He got furious; he had a vicious temper, which probably had something to do with that epic divorce from the department; he screamed at me, “That’s just self-serving passive-aggressive crap and you know it! You know damn well you’re not….” He was right; my little stylized protest was a classic bit of coy grandstanding, and he was right to call me on it. Not that I learned anything. Nobody ever learned anything from these psychological sessions. It was just a kick in the face accompanied by a compliment, and the compliment was as coy and oblique as my protest—his implication that I was an exception, that the stats didn’t apply to me.
God knows I was desperate to stand out somehow. I lived at home, took the train to Berkeley, went days and days without speaking to a soul. Even getting yelled at was something like contact.
What drove Beloof to drive me to est was a disaster of the sort in which I specialized. I came into his office in the next-to-last week of the semester, coyly miming embarrassment, to tell him that I’d just found out my whole semester was wiped out because my tuition check had bounced. Apparently the university had sent a letter to my parents’ house way back in Week 2 of the semester, announcing the check was no good, and either I hadn’t seen it or I’d been too scared to open it or some damn thing. Even now I don’t know how it could have bounced anyway, because I was on a scholarship. Not the pat-on-the-head kind, by the way, just a California State Scholarship, the kind you get for being poor.
So now, in the next-to-last week of the semester, they sent a followup informing me in bland lawyerly diction, “Hey stupid! Hope you don’t think you’re getting any credit for this semester because we kicked you out three months ago!”
Since two of my classes were with Beloof, it was my duty to come and tell him I wouldn’t be taking the final exams. And besides, it was a pleasure, or as close to pleasure as I had in those days, getting to talk about myself and have a psychology. It was my moment of glory, almost as good as limping around in the wounded Union soldier’s uniform back when I was young enough to trick or treat. Teling him in a carefully modulated, understated way that 14 weeks were officially down the drain.
He grimaced at me, instinctively furious but wary of falling into another of my passive-aggressive traps. His moustache was writhing. Finally he told me, “We need to do something about you.”
I was all for that. I’d even dragged myself up the hill to the Student Health Center, but had drawn a Freudian “silent mirror” analyst, Dr. Spinka. He asked me questions about my childhood, and stared back at me like a good silent mirror when I said, “It just seems like it’d be better if I died.” Which, of course, I took as his learned equivalent of “Well duh!”
Beloof told me there was a seminar he wanted me to attend. He’d take me there. And he did, a week later, picking me up at BART in his fussy little French car to head into SF.
est (my Word program keeps wanting to capitalize it; Word clearly doesn’t remember the 1970s) was pure SF. Herb Caen, the pyramid, opera, all that Chron stuff I read about and never expected to meet. Maybe dormies at Berkeley got over to SF every weekend, but I hadn’t been there in years. I spent the ride over worrying if I was sitting correctly in the passenger seat and feeling how full my bladder was. That was the one thing I knew about est: they wouldn’t let you go to the bathroom for the whole seminar. And the seminar lasted a whole weekend. My bladder was terrified.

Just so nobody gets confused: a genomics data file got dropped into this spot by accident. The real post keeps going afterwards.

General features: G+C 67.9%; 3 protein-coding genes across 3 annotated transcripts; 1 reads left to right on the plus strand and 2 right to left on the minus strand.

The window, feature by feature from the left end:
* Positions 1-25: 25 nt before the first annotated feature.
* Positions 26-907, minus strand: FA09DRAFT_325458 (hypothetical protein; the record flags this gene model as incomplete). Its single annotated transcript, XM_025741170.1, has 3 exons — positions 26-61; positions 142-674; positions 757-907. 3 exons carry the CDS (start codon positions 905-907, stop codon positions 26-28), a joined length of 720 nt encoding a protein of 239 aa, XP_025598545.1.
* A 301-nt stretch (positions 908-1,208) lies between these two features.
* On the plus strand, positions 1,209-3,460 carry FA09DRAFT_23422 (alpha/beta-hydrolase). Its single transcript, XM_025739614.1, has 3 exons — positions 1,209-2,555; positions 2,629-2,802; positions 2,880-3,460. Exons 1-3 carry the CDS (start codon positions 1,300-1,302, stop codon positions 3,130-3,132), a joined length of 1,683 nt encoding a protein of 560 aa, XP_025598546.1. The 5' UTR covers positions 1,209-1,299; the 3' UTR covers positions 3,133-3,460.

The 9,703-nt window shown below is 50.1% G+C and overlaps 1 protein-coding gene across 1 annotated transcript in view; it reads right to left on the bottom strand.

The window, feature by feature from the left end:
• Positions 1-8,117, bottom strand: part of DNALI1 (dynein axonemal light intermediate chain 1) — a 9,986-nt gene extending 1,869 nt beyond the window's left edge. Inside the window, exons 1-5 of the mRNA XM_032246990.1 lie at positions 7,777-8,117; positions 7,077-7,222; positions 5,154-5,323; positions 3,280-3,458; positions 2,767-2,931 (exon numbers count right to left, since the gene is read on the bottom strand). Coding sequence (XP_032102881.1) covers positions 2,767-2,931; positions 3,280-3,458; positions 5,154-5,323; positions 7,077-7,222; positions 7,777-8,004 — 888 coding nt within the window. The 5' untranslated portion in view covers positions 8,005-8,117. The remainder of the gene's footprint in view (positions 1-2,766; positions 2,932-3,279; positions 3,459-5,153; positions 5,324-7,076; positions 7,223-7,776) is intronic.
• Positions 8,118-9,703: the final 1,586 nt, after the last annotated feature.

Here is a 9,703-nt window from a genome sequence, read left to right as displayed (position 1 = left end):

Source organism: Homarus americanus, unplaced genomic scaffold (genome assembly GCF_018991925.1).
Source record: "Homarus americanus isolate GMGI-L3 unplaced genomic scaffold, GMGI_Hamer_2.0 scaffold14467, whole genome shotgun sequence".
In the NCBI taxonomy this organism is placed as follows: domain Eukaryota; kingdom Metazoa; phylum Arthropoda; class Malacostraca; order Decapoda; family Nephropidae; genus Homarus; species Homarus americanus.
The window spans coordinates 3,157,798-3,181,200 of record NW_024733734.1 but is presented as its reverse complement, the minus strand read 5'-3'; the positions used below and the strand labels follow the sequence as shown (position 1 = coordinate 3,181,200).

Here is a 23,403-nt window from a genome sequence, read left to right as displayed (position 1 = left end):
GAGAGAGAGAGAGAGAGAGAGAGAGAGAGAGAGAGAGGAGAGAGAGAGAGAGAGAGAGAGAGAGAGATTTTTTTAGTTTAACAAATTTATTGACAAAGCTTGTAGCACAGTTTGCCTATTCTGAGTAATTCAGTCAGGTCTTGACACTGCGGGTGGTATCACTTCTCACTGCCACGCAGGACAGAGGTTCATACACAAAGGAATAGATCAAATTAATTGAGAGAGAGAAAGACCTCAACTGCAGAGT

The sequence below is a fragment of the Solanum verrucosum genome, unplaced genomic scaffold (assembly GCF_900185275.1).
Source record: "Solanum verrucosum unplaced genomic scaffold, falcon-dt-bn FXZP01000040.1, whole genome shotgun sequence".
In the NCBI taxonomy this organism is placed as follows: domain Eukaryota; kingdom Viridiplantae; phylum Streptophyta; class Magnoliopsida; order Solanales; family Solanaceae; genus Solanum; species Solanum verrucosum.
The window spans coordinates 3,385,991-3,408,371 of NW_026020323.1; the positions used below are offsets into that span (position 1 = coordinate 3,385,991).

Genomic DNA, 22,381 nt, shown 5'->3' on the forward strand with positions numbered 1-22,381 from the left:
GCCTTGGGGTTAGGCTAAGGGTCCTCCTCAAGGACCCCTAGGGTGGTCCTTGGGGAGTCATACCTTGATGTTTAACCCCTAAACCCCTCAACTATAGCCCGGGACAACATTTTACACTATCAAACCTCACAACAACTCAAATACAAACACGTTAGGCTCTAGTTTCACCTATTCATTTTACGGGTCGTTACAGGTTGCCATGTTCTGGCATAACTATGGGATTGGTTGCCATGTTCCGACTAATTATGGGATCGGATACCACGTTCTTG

We joined the stream of youngish real-estate stoners filing into a huge room with folding chairs. A warmup preacher was ranting on the podium, a high-voiced manic little kibbles & bits terrier of a man. He told us he only needed three hours of sleep a night these days. Sometimes he could get by with two. Massive applause. Calls from the crowd, “Me too!” “Yeah!” Kind of white yuppie revival style. But then, for all their coastal smooth, most of these people were probably only a generation away from Missouri. Add a little Tibetan incense and voila, you’re a deity, like Werner was.
Beloof sat beside me, which was awkward enough, but worse yet he was a mere spectator, clapping away like everybody else. It was painful, because even then I knew enough to know how fragile his claims to fame were, and it seemed very unwise for him to let one of his protégés see him in mere spectator mode.
That’s the thing with Beloof, with all those damned mentors; you can’t settle on a tone with them. He was infuriating, a buffoon, a spoiled old brat.
When I went home to see my poor father teaching himself Lithuanian with a paperback dictionary, doing his unpaid and in fact bitterly-mocked research into Indo-European linguistics—my father who remembered every word of every book he ever read, and flinched every time the doorbell rang for fear it was a bill collector—it’s very hard to feel too much pity for Beloof, who lived in a mansion in the hills and was paid an obscene salary to prattle about his absurd vanities.
But he was about the only person outside my family who paid any attention to me in those years, and I guess I should damn well be grateful. And besides, his enemy Brandt, who had transformed the old Speech Department, was no better, to put it mildly. Not even much more sophisticated; just better-networked, with updated patter, which was already dating very quickly and would be overthrown by the theory-geeks in a few years. I’m sure as Hell not on their side, or any side here, even my own– little manipulative coward.
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